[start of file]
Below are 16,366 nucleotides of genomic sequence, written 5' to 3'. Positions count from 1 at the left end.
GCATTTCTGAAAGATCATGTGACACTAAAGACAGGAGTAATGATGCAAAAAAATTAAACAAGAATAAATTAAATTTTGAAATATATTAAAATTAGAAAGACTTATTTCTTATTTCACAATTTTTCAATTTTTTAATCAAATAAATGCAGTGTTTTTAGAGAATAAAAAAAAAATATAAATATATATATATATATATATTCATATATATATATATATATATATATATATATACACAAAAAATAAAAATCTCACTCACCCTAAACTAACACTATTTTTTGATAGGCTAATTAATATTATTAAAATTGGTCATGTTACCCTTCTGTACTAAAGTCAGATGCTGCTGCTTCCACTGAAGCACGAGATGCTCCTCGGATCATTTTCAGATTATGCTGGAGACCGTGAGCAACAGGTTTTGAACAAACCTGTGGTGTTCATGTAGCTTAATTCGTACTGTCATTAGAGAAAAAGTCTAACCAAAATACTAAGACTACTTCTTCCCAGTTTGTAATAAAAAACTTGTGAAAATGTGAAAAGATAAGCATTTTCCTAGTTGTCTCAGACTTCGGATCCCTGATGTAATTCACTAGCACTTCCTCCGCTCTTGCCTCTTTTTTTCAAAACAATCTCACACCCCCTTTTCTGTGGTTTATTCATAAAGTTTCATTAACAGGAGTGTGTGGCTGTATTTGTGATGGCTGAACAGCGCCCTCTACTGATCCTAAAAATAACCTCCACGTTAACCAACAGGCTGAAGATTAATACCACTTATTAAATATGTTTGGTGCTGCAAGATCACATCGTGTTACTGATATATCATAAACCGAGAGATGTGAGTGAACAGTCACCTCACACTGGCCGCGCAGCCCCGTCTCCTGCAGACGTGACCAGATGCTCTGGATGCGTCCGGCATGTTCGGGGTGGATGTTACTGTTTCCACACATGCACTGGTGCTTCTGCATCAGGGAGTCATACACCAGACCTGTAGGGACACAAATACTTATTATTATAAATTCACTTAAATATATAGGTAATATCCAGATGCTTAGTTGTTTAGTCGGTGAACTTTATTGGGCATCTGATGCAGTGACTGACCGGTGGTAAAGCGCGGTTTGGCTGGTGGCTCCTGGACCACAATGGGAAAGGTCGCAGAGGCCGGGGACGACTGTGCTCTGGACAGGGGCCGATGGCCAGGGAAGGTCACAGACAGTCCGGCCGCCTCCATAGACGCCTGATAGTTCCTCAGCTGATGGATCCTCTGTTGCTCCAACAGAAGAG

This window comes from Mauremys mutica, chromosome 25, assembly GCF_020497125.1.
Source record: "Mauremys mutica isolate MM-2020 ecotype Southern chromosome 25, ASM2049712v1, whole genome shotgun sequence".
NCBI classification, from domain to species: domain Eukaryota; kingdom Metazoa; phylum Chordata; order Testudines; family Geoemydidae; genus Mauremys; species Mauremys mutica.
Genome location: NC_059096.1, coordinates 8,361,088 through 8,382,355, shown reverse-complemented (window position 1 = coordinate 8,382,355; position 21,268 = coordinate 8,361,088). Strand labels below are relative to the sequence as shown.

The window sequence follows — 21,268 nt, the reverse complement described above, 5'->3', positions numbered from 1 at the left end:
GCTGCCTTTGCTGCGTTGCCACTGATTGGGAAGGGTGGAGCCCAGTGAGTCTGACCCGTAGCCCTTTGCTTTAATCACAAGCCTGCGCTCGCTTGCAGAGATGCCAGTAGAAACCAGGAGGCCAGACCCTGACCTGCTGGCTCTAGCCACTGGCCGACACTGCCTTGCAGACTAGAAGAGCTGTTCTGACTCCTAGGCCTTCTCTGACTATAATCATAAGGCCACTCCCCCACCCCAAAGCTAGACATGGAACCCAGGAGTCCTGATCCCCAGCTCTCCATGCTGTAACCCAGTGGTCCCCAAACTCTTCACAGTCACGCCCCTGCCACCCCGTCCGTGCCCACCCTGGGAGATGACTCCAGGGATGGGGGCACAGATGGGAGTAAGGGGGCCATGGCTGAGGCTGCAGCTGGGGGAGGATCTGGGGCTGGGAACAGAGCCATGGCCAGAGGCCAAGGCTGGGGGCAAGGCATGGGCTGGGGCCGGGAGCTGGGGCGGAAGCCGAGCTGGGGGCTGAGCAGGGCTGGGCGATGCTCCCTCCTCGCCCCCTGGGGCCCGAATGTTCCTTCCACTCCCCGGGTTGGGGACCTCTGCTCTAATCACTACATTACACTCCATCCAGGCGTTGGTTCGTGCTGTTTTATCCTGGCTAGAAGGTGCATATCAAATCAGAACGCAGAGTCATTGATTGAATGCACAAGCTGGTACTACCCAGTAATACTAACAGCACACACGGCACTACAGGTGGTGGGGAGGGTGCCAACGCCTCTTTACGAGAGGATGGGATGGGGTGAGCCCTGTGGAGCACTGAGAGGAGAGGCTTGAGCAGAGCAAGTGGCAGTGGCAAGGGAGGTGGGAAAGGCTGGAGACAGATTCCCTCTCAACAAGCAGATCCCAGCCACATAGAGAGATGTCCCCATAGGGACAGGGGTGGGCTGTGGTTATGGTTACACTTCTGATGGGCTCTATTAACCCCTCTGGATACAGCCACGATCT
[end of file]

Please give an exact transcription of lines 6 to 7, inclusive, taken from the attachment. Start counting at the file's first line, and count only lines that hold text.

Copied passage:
Genome location: NC_059096.1, coordinates 8,361,088 through 8,382,355, shown reverse-complemented (window position 1 = coordinate 8,382,355; position 21,268 = coordinate 8,361,088). Strand labels below are relative to the sequence as shown.

The window sequence follows — 21,268 nt, the reverse complement described above, 5'->3', positions numbered from 1 at the left end: